Moser advises that members should be prepared to provide full documentation to the loan officer at application. “Full document review up-front can eliminate problems throughout the process,” she says. “Ask questions if there is anything that is unclear or needs to be restated or explained. Understand the difference between ‘affordability’ and ‘qualification’ – we may be able to qualify a borrower for a certain amount on a mortgage, but only they know what they truly can afford in their monthly budget. Pushing these limits can lead to frustration!”
What Does it Take To Get a Mortgage?
While loan approval varies from credit union to credit union, Akpe-Lewis and Moser explain what a member needs to do if they seek loan approval from their financial institutions.
“Good credit history coupled with a good credit score; income that makes sense in relation to the other consumer debts that they currently have and the mortgage they want to obtain; required assets for the home they want to buy as well as to show stability and limit risk; a home that is acceptable collateral for the loan, etc.,” Moser lists. “However we are also interested in making homeownership a reality for our members! We have a 100% First Time Homebuyer Program that will allow for little out of pocket costs to buy a home. We also offer construction financing as well a unique program to help underwater borrowers who cannot qualify for HARP or streamline refinances.”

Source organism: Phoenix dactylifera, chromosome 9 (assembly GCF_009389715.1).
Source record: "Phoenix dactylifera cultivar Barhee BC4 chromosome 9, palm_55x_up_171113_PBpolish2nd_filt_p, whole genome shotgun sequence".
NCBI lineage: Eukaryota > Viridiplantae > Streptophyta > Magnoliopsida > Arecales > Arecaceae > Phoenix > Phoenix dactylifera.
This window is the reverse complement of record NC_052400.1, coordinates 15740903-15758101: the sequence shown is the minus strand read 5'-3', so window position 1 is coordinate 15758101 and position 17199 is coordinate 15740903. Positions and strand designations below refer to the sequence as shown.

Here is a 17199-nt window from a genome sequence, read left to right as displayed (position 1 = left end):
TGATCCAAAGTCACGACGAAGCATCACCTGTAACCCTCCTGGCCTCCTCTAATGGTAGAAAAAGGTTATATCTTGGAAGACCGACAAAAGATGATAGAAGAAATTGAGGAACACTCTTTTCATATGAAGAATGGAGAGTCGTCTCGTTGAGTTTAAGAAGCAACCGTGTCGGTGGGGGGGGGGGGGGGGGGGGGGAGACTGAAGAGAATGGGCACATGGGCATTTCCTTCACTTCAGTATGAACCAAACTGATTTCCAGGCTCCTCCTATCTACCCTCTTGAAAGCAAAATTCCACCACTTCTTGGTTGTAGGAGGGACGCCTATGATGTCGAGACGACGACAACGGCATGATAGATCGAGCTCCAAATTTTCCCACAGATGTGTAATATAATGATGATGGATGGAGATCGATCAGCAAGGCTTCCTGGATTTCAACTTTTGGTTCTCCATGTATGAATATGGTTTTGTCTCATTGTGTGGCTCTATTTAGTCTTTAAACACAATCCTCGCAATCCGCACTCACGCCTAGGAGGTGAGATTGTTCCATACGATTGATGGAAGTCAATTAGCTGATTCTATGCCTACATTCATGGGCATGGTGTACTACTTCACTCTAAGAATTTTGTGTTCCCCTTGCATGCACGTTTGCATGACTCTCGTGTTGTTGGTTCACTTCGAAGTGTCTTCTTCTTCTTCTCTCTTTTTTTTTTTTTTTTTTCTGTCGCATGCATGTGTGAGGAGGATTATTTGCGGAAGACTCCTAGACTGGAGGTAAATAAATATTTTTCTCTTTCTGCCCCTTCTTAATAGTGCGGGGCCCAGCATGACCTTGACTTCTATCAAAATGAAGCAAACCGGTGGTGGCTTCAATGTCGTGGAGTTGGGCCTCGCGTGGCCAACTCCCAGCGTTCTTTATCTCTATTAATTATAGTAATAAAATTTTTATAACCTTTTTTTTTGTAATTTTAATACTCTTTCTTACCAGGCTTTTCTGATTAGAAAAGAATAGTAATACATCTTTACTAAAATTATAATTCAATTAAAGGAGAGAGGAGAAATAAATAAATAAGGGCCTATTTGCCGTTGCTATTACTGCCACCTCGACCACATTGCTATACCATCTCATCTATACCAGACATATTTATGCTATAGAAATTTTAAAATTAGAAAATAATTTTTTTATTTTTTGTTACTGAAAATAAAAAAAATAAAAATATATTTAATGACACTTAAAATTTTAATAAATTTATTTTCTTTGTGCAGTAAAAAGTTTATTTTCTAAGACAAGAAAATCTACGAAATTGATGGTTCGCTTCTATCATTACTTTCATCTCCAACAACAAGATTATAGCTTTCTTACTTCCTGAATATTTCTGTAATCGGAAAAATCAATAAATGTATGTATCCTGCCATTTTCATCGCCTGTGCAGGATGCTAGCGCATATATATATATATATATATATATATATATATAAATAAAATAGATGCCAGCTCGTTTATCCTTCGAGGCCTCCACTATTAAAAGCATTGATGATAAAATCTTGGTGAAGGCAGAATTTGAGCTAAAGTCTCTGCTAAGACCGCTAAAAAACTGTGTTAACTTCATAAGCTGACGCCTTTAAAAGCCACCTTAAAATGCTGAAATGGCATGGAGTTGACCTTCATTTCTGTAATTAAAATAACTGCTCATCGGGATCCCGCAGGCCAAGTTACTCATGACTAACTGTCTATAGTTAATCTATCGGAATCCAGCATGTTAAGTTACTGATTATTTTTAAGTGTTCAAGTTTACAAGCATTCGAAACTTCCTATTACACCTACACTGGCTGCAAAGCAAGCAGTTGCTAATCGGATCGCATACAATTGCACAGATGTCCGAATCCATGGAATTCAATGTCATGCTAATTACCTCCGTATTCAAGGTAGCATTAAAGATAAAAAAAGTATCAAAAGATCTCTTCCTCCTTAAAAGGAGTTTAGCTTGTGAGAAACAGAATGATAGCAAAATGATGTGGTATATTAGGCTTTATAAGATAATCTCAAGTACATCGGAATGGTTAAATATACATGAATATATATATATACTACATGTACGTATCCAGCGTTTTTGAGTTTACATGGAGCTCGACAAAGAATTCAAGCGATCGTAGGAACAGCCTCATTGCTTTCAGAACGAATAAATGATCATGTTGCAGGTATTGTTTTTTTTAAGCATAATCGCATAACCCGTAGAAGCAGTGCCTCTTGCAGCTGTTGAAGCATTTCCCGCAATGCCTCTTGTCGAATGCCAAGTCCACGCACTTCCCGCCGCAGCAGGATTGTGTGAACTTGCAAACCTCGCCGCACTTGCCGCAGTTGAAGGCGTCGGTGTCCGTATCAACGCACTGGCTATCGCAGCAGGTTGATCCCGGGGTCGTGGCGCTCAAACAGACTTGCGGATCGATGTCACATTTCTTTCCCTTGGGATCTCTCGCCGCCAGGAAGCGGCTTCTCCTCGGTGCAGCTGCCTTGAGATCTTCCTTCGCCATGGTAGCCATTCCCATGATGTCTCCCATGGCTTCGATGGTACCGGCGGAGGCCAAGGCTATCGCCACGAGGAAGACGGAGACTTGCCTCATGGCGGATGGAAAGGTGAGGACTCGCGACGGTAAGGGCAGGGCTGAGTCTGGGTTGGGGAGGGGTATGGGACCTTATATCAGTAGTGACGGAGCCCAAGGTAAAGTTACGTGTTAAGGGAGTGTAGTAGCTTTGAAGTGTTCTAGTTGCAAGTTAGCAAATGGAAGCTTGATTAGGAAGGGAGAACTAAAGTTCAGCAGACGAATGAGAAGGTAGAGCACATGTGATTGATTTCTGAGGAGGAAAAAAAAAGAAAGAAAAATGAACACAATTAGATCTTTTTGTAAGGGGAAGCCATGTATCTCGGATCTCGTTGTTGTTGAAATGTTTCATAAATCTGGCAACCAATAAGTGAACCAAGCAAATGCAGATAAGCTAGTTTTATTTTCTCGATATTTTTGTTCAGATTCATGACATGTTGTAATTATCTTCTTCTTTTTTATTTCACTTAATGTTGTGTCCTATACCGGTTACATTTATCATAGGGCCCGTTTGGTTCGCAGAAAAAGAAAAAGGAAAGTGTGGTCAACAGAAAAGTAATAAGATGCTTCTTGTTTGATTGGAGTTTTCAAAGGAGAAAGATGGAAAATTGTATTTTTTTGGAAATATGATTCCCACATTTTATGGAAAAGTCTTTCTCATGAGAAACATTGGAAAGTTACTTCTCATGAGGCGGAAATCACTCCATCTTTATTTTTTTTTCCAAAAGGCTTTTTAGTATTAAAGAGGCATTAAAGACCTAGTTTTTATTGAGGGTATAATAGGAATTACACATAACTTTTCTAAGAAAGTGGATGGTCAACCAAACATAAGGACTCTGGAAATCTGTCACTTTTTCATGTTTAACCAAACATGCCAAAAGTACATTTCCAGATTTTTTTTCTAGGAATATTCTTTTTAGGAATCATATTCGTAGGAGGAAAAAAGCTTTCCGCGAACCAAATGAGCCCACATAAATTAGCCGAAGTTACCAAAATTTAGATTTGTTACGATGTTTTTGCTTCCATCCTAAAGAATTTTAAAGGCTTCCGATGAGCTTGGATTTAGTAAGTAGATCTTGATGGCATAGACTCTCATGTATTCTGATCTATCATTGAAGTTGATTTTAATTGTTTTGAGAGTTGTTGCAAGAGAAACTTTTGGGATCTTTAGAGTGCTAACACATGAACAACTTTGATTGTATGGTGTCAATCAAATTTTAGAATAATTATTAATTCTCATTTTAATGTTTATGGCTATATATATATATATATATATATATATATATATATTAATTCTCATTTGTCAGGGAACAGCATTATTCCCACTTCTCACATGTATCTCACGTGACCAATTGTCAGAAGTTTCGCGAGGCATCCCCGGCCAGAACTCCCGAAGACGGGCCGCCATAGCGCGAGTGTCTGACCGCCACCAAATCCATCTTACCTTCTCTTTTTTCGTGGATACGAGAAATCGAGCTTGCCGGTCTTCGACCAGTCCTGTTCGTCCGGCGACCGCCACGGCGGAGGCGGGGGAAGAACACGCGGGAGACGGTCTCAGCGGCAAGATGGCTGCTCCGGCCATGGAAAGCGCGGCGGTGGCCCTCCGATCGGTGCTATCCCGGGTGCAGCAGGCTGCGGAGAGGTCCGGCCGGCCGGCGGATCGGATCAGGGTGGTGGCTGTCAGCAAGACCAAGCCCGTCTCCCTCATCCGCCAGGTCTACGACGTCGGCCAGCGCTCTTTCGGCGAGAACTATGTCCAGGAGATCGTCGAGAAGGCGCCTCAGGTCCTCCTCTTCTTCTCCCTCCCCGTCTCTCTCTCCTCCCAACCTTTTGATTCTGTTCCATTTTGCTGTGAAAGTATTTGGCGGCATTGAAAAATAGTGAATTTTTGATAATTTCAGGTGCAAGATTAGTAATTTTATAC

At Municipal Credit Union Akpe-Lewis says that a member should meet the following requirements in order to be considered (in addition to being a credit union member): A minimum 620 credit score, a minimum of two years of stable employment, income and residency, adequate assets for closing and down payment and a minimum of two to three months of reserves.
Currently MACU is offering a $250 closing credit for purchase loans that close by August 31. “We are also offering a construction promotion that includes a Golden Getaways Vacation with their new construction loan,” Moser adds.